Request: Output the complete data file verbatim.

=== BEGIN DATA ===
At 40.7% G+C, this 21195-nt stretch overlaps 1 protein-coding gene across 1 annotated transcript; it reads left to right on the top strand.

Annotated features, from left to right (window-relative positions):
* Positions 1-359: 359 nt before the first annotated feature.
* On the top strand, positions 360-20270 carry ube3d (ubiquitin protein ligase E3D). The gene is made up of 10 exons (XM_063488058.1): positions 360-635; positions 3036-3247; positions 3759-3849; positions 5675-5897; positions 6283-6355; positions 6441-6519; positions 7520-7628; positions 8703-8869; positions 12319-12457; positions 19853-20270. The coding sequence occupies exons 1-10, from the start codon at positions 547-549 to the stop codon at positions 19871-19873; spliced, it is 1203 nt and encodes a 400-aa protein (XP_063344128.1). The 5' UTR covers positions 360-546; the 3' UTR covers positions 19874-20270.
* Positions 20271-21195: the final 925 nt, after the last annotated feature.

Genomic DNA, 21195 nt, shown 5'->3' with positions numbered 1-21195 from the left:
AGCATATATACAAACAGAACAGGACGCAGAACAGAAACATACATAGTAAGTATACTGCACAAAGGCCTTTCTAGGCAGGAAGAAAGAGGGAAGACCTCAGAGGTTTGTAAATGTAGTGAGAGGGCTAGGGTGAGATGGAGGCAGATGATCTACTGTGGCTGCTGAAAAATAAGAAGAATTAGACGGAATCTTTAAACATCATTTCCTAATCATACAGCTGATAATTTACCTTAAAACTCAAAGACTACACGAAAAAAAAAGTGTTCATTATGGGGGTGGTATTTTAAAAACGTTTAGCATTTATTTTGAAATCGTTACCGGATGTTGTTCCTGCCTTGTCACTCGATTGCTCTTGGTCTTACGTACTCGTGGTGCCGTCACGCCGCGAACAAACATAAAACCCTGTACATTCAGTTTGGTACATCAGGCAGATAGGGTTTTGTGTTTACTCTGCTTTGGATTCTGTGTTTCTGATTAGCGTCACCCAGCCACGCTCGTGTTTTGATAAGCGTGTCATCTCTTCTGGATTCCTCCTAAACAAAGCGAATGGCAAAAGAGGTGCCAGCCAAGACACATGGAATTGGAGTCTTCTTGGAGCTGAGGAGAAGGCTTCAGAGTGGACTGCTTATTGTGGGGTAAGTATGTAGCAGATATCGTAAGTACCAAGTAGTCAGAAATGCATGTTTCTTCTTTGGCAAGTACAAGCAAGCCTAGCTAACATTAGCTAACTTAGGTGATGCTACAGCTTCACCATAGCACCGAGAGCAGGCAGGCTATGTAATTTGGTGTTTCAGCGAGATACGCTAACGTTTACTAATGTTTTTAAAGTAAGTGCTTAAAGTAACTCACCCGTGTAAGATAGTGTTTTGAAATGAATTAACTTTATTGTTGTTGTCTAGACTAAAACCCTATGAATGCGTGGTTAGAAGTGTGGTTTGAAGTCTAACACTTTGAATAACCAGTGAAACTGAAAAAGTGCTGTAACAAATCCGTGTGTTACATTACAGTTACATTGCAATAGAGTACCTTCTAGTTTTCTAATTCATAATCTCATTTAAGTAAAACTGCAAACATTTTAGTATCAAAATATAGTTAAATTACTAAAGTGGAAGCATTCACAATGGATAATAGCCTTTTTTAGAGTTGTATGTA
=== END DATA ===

At 40.7% G+C, this 21195-nt stretch overlaps 1 protein-coding gene across 1 annotated transcript; it reads left to right on the top strand.

Annotated features, from left to right (window-relative positions):
* Positions 1-359: 359 nt before the first annotated feature.
* On the top strand, positions 360-20270 carry ube3d (ubiquitin protein ligase E3D). The gene is made up of 10 exons (XM_063488058.1): positions 360-635; positions 3036-3247; positions 3759-3849; positions 5675-5897; positions 6283-6355; positions 6441-6519; positions 7520-7628; positions 8703-8869; positions 12319-12457; positions 19853-20270. The coding sequence occupies exons 1-10, from the start codon at positions 547-549 to the stop codon at positions 19871-19873; spliced, it is 1203 nt and encodes a 400-aa protein (XP_063344128.1). The 5' UTR covers positions 360-546; the 3' UTR covers positions 19874-20270.
* Positions 20271-21195: the final 925 nt, after the last annotated feature.

Genomic DNA, 21195 nt, shown 5'->3' with positions numbered 1-21195 from the left:
AGCATATATACAAACAGAACAGGACGCAGAACAGAAACATACATAGTAAGTATACTGCACAAAGGCCTTTCTAGGCAGGAAGAAAGAGGGAAGACCTCAGAGGTTTGTAAATGTAGTGAGAGGGCTAGGGTGAGATGGAGGCAGATGATCTACTGTGGCTGCTGAAAAATAAGAAGAATTAGACGGAATCTTTAAACATCATTTCCTAATCATACAGCTGATAATTTACCTTAAAACTCAAAGACTACACGAAAAAAAAAGTGTTCATTATGGGGGTGGTATTTTAAAAACGTTTAGCATTTATTTTGAAATCGTTACCGGATGTTGTTCCTGCCTTGTCACTCGATTGCTCTTGGTCTTACGTACTCGTGGTGCCGTCACGCCGCGAACAAACATAAAACCCTGTACATTCAGTTTGGTACATCAGGCAGATAGGGTTTTGTGTTTACTCTGCTTTGGATTCTGTGTTTCTGATTAGCGTCACCCAGCCACGCTCGTGTTTTGATAAGCGTGTCATCTCTTCTGGATTCCTCCTAAACAAAGCGAATGGCAAAAGAGGTGCCAGCCAAGACACATGGAATTGGAGTCTTCTTGGAGCTGAGGAGAAGGCTTCAGAGTGGACTGCTTATTGTGGGGTAAGTATGTAGCAGATATCGTAAGTACCAAGTAGTCAGAAATGCATGTTTCTTCTTTGGCAAGTACAAGCAAGCCTAGCTAACATTAGCTAACTTAGGTGATGCTACAGCTTCACCATAGCACCGAGAGCAGGCAGGCTATGTAATTTGGTGTTTCAGCGAGATACGCTAACGTTTACTAATGTTTTTAAAGTAAGTGCTTAAAGTAACTCACCCGTGTAAGATAGTGTTTTGAAATGAATTAACTTTATTGTTGTTGTCTAGACTAAAACCCTATGAATGCGTGGTTAGAAGTGTGGTTTGAAGTCTAACACTTTGAATAACCAGTGAAACTGAAAAAGTGCTGTAACAAATCCGTGTGTTACATTACAGTTACATTGCAATAGAGTACCTTCTAGTTTTCTAATTCATAATCTCATTTAAGTAAAACTGCAAACATTTTAGTATCAAAATATAGTTAAATTACTAAAGTGGAAGCATTCACAATGGATAATAGCCTTTTTTAGAGTTGTATGTA